Philosophical Essay Challenge

Philosophical Essay Challenge

Feel free to participate

The literati mafia

This week, the Literati Mafia hosts a unique philosophical essay challenge. The theme is depravity. You can draw inspiration from the T in TULIP if you’re a hardcore Calvinist, but please focus only the depravity part! We don’t want a sermon! We want a reflective essay that examines depravity. You can write about low-lives and layabouts; self-righteous hypocrites; religion and God; atheism or anything else which gives you inspiration. Hell, you can draw inspiration from the image and the song too. But please don’t preach and instead spend time reflecting on depravity, if it exists and why it does if you say it does. Feel free to throw in metaphors, allusions, and poetic sentences, but please remember that we’re looking for an essay and not flash fiction, poetry or storytelling. The word count is 800 words or less.

What you need to do to participate is simple:

1. Write your…

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A villanelle for the forsaken – Nitin Lalit Murali

MORALITY PARK

What’s memory but a reverb of whispered pasts?
On ashen, sordid ground, I take root; here I stand –
Expecting withered trees to clasp; some dew that lasts –

With such fierce passion we plant or forsake our masts –
Fly flags on fruitful, fertile, or dead, barren land –
When memory’s but a reverb of whispered pasts –

Oh, how I long for love that changes, holds me fast –
Through strife, fear, test, ache and pain – an aesthetic hand –
Expecting withered trees to clasp; some dew that lasts –

Hope tosses, shuns me, puts sick bones in breaking casts –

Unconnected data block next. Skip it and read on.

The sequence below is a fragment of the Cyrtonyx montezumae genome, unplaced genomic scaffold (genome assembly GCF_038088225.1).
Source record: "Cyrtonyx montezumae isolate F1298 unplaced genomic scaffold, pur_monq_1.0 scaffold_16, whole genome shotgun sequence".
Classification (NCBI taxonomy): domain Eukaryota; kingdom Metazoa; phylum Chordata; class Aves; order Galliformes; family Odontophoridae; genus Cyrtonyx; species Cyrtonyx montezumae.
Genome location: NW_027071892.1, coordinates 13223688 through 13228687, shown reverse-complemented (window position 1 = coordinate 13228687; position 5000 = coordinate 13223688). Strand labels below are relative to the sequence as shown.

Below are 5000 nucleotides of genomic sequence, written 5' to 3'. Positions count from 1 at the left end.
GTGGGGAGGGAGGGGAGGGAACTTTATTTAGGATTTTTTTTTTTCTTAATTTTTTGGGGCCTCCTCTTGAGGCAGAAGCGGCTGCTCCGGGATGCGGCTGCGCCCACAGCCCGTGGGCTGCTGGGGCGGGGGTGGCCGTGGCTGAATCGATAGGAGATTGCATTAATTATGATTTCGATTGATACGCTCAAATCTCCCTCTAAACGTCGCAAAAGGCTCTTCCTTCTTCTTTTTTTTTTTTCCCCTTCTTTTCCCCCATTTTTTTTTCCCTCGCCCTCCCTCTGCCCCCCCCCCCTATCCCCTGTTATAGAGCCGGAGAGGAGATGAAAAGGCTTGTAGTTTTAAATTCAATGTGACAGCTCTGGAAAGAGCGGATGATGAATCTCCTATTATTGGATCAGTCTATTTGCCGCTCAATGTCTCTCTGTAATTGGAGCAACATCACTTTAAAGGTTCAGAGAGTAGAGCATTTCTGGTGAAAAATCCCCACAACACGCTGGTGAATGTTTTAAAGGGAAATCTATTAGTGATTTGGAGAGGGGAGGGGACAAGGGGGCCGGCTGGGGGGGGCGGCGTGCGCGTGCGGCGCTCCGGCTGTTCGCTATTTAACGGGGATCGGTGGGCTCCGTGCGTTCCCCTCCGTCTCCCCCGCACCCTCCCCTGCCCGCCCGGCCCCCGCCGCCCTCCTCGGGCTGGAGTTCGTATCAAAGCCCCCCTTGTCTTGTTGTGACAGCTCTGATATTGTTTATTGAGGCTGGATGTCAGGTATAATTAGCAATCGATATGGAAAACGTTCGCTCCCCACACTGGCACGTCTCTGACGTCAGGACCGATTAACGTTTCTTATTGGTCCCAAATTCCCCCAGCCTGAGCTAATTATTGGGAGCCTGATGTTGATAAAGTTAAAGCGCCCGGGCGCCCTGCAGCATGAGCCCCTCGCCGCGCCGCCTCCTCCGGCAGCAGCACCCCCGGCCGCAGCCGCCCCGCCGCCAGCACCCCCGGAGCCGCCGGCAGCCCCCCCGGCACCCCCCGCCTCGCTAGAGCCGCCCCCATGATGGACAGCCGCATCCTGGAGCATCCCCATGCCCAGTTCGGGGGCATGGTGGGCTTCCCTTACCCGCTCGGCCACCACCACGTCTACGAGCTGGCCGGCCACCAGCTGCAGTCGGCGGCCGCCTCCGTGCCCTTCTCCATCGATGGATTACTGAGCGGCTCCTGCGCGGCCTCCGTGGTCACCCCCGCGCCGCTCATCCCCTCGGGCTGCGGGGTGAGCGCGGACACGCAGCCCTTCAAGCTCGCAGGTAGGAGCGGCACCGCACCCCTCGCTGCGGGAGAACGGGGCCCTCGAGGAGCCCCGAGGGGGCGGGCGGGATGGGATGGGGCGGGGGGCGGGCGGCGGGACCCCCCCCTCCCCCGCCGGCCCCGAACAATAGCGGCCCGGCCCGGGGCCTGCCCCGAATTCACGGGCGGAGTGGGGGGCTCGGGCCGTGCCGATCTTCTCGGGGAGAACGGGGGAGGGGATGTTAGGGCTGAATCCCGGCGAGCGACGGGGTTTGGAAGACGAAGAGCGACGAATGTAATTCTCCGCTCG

And songs become a dirge with sounds from banished bands –
What’s memory but a reverb of whispered pasts?

Perhaps the answer’s in the wind, truth left unasked –
Perhaps I hope to see and must accept what’s planned –
Expecting withered trees to clasp; some…

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Life finds provenance and meets Death cradling Grief – Nitin Lalit Murali

MORALITY PARK

‘Will things get better Ma?’ I’d ask her, once a fractured identity, found its cast of maternal iron and grit, determined to see the boy through shoves that split ears open – red drops of anguish finding an emotionally ramshackled Gethsemane – though he was too young to pray, to plead and to say sorrowfully, ‘If it’s your will, take this cup,’ and desperate to see him uphold integrity and become the antithesis of the man, who – when she had an early hysterectomy because blood and nearing death finds its provenance in sorrow and ashes: the grime of you’ll never be good enough as a wife, lover and a person – beat the boy on the way to the hospital for leaving a textbook in school. ‘God! God! You and your mother chant! Where is your God!’ He screamed trying to smash his face against the car’s dashboard. ‘You’ll…

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Introducing Nitin Lalit Murali – Room 101

MORALITY PARK

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I live in a room that’s both my last meal on Death Row and the Gas Chamber. When it’s the former, I embrace this illusion we call ‘free will’ and enjoy a sumptuous meal according to my desires, but I’m soon dragged away by the guards of tyranny, and a brutal genocidal force, and I’m strapped in the chamber, my fear echoing, my heartbeat an odd time signature that you can use in a Math Rock song, and I’m soon left writhing with apparitions surrounding me, threatening to engulf and envelop me, and as foam drips from my mouth, and my irises disappear, I’m slowly fading, clutching to pillars of delusion that only seemingly held me. Delilah defeats Samson thoroughly here, because he’s denied his strength even after he’s tortured, and his eyes are gouged out. This room’s both pleasure and pain. The unmitigated dark pleasure of the ebb and…

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